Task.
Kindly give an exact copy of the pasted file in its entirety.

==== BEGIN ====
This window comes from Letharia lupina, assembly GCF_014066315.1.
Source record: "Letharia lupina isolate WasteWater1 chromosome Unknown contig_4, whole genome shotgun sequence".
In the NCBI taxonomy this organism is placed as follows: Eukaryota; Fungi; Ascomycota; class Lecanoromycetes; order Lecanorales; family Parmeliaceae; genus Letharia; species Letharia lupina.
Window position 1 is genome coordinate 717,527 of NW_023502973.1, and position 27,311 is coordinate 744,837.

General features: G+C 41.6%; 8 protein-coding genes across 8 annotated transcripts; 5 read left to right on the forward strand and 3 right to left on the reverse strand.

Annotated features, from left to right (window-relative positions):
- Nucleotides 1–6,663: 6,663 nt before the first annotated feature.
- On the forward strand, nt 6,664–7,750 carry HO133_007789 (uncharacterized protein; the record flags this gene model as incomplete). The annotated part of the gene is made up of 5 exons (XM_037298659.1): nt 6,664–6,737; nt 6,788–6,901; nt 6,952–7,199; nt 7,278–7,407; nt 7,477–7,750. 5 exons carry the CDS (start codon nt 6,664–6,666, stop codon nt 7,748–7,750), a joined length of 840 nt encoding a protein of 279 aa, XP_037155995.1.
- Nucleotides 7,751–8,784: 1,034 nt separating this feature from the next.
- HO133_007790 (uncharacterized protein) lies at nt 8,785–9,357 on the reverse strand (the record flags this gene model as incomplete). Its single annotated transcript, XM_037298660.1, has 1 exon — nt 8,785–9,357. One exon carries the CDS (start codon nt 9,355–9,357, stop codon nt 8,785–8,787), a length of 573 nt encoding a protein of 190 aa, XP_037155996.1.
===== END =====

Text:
This window comes from Letharia lupina, assembly GCF_014066315.1.
Source record: "Letharia lupina isolate WasteWater1 chromosome Unknown contig_4, whole genome shotgun sequence".
In the NCBI taxonomy this organism is placed as follows: Eukaryota; Fungi; Ascomycota; class Lecanoromycetes; order Lecanorales; family Parmeliaceae; genus Letharia; species Letharia lupina.
Window position 1 is genome coordinate 717,527 of NW_023502973.1, and position 27,311 is coordinate 744,837.

General features: G+C 41.6%; 8 protein-coding genes across 8 annotated transcripts; 5 read left to right on the forward strand and 3 right to left on the reverse strand.

Annotated features, from left to right (window-relative positions):
- Nucleotides 1–6,663: 6,663 nt before the first annotated feature.
- On the forward strand, nt 6,664–7,750 carry HO133_007789 (uncharacterized protein; the record flags this gene model as incomplete). The annotated part of the gene is made up of 5 exons (XM_037298659.1): nt 6,664–6,737; nt 6,788–6,901; nt 6,952–7,199; nt 7,278–7,407; nt 7,477–7,750. 5 exons carry the CDS (start codon nt 6,664–6,666, stop codon nt 7,748–7,750), a joined length of 840 nt encoding a protein of 279 aa, XP_037155995.1.
- Nucleotides 7,751–8,784: 1,034 nt separating this feature from the next.
- HO133_007790 (uncharacterized protein) lies at nt 8,785–9,357 on the reverse strand (the record flags this gene model as incomplete). Its single annotated transcript, XM_037298660.1, has 1 exon — nt 8,785–9,357. One exon carries the CDS (start codon nt 9,355–9,357, stop codon nt 8,785–8,787), a length of 573 nt encoding a protein of 190 aa, XP_037155996.1.